This morning I stopped by a local frame shop which shows my work, just to check in with the owner, and see how things were going. While there, I was introduced to an artist from the area, whose work I had seen a lot in local venues. She does very precise and detailed ink drawings, mostly of wildlife and images from ranch life and rodeo, done from her own photos. It sells very well around here, mostly in the form of giclee prints. When we were introduced, she mentioned that she was aware of my work, and proceeded to tell me that I am a really good artist (translation: I can draw), but that she could not understand why I use the subject matter and methods that I use. “You could paint a cowboy better than anybody,” she said. I replied that I’m not, in fact, a cowboy, that it would be dishonest for me to use subject matter that did not connect to my own life and sensibility, that technique for its own sake does not interest me, and that I prefer to draw and paint ideas.
“I just don’t see why you limit yourself,” she said, which prompted me to exclaim, “Limit myself? I paint whatever I want.” She countered that she just didn’t see why I don’t just draw a normal picture of a person once in awhile.
Well, actually, I do produce the occasional “normal” picture of a person; in fact, I spend a lot of time drawing the human face and figure from life, attempting, for the sake of gaining an understanding of Form, to treat them as “realistically” as possible. I suggested to her that if the bulk of my work aspires to be poetry, then life drawings are analogous to diagramming sentences. They are exercises for honing drawing skills and for comprehending the language of the visual. I try to treat them as completed statements, but they don’t have the same level of meaning for me that the rest of my images have.
I don’t think I was very persuasive, but it spurred for me an inner conversation that lasted all day, musing about people’s expectations of art, especially the expectations people have about what the work of a Wyoming Artist should look like. It reminds me of a conversation I had some years ago with a lawyer of my acquaintance, who told me he had hated English classes as a student, because he was always being asked for the underlying meaning, when he just wanted to enjoy the story. I protested that the underlying meanings ARE the story. For me, the poetic meaning is integral to the work, in art as in literature. Realism for its own sake deals only with what things LOOK like. I am more interested in what things ARE.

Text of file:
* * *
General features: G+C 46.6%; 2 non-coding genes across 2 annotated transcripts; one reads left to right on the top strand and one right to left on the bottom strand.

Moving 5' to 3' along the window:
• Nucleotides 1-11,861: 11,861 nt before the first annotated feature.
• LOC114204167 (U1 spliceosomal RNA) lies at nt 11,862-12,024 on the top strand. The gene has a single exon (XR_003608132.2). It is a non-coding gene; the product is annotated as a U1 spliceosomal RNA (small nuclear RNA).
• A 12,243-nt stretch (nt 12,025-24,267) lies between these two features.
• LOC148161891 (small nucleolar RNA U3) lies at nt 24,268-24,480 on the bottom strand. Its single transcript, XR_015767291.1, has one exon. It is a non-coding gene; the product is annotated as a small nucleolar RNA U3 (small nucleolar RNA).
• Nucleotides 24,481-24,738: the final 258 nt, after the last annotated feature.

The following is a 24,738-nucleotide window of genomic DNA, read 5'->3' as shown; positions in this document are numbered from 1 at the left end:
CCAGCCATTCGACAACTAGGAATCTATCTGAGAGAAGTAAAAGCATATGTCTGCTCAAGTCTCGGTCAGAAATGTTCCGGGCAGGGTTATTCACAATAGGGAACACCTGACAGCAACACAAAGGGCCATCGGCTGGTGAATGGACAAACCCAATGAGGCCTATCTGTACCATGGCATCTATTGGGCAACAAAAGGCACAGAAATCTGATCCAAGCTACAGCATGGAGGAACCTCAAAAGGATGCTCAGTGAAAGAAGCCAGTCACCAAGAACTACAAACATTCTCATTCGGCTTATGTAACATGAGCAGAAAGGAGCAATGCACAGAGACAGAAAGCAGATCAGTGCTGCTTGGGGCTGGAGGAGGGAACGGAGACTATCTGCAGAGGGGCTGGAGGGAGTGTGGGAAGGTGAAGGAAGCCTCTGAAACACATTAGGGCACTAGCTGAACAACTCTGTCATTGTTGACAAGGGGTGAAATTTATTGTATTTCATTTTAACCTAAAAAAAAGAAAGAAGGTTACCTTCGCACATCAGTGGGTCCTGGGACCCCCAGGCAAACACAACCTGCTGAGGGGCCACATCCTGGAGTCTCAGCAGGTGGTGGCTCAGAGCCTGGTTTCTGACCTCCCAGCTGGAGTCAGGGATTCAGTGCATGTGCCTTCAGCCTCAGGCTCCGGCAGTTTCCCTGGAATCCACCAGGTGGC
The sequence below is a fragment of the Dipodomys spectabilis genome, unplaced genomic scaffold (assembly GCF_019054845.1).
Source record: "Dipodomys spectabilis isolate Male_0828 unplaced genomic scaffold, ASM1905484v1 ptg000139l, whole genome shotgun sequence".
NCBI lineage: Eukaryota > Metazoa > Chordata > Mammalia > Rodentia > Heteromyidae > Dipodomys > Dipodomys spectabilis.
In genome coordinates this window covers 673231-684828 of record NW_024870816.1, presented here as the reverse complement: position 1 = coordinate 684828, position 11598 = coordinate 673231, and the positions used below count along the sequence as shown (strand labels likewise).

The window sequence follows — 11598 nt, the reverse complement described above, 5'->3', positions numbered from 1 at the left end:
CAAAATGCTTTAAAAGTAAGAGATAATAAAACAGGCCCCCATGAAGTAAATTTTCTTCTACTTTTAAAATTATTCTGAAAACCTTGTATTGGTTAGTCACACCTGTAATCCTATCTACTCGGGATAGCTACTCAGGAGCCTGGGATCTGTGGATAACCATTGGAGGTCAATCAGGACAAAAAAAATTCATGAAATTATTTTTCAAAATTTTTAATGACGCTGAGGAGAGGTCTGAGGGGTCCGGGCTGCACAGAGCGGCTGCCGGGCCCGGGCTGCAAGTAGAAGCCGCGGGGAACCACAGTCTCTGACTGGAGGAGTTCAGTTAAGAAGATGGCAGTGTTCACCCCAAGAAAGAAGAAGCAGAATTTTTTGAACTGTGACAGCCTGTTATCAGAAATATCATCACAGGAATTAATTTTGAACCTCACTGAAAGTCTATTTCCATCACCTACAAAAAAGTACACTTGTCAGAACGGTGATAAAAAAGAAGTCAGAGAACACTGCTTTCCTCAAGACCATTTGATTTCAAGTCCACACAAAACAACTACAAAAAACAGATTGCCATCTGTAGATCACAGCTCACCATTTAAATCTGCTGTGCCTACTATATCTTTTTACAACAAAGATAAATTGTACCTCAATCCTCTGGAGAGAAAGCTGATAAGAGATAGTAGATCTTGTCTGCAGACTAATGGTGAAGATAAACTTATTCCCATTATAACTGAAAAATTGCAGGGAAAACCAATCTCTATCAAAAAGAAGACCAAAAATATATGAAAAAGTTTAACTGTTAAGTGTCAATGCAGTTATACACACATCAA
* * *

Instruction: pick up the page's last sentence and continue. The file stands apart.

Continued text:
I have, from time to time, been tempted by the notion of doing purely representational work on themes that would be more saleable in Wyoming, where I live, but something in me resists. It’s not a desire to be poor; I enjoy selling well as much as anyone. Indeed, the risk of corruption by wealth and fame is something I’d very much like to try. But I think that there needs to be work that strives to see beyond the surface, that demands thoughtful response, that confronts rather than reassures, that aspires to be intriguing rather than reassuringly familiar. I believe that serious work should demand work from the viewer, should stimulate dialogue about meaning and substance.
I have no quarrel with people who paint for the sake of representation; I simply am not interested in painting only that way. In fact, the idea of limiting one’s self to any “style” or method or medium is anathema to me. I prefer to choose methods and materials in service of the idea. And… I like to play with form and color and texture and line and visual rhythm. However far I stray from literal representation, though, my work is always firmly rooted in the discipline of drawing; in that observation, at least, the other artist was right: I do know how to draw.